Community Awareness and Employer Cooperation

Employers can play a vital role in supporting a woman as she or he seeks to break away from a violent situation or recover from an assault. Legal Momentum has resources available for companies and organizations that outline best practices and policies for supporting employee victims of violence (PDF). Basic steps include: allowing victims to take leave to attend court hearings, meet with victims’ counselors and lawyers, and guarantee employees’ job security during the process. For more on workplace policies, see our "10 Principles for the Workplace" and our "This Workplace is DV-Free" campaign.

Federal and State Laws Protecting Victims

In the aftermath of the 2009 recession, Congress passed the American Recovery and Reinvestment Act, which included important provisions that encouraged states to adopt changes to their unemployment insurance eligibility requirements. Now, most states offer unemployment insurance for victims of domestic violence, sexual assault, and stalking who are forced to leave their jobs to deal with an assault. Likewise many states have laws that prevent employment discrimination against victims of these crimes. Legal Momentum publishes comprehensive State Law Guides outlining victims’ Employment Rights (PDF) and Housing Rights (PDF).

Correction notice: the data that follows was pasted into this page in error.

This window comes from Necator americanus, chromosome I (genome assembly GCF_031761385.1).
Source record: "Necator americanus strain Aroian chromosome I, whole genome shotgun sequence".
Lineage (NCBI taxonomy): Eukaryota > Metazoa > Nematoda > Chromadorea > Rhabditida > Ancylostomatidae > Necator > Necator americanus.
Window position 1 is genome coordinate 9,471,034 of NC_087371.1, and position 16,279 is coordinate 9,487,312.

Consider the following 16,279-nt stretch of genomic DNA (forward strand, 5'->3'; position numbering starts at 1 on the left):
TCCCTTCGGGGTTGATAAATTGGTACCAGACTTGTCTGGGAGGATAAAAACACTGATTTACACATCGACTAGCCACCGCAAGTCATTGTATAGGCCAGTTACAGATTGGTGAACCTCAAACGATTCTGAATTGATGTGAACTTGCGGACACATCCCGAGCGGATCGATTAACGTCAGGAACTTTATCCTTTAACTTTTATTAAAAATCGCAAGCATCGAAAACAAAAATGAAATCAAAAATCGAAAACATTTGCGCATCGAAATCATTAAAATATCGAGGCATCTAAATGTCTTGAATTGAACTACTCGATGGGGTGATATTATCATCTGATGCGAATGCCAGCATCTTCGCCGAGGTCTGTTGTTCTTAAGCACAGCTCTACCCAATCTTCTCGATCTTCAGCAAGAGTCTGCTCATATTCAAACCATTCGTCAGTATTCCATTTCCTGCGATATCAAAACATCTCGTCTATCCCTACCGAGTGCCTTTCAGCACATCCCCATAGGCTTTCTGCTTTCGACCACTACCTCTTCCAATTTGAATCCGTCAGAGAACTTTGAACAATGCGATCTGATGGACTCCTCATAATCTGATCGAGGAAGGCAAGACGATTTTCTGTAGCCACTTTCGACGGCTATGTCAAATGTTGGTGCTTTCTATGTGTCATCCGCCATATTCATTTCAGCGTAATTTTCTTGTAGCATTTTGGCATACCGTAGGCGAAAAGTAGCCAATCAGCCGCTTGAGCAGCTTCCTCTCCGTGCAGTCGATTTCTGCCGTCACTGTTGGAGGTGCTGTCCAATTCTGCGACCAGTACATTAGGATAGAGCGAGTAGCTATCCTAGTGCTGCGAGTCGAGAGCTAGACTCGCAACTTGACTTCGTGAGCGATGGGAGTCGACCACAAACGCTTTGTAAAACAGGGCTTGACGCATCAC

Immigrant Victims

Workplace Exploitation, Immigration Raids and Detention Policies Undocumented immigrant women confront the highest rates of personal violence in their homes and sexual harassment, coercion and exploitation at work. When federal immigration officials raid workplaces and detain undocumented workers, immigrant victims are often swept up in the process. Legal Momentum was instrumental in the creation of T-Visas and U-Visas which allow immigrant victims of trafficking or violence to stay within the country legally as they cooperate with investigations. Through our Immigrant Women Program, we continue to work the Department of Homeland Security, law enforcement and immigrant advocacy organizations to protect this vulnerable population.

Resources & Materials

  • Date:
    January 1, 2011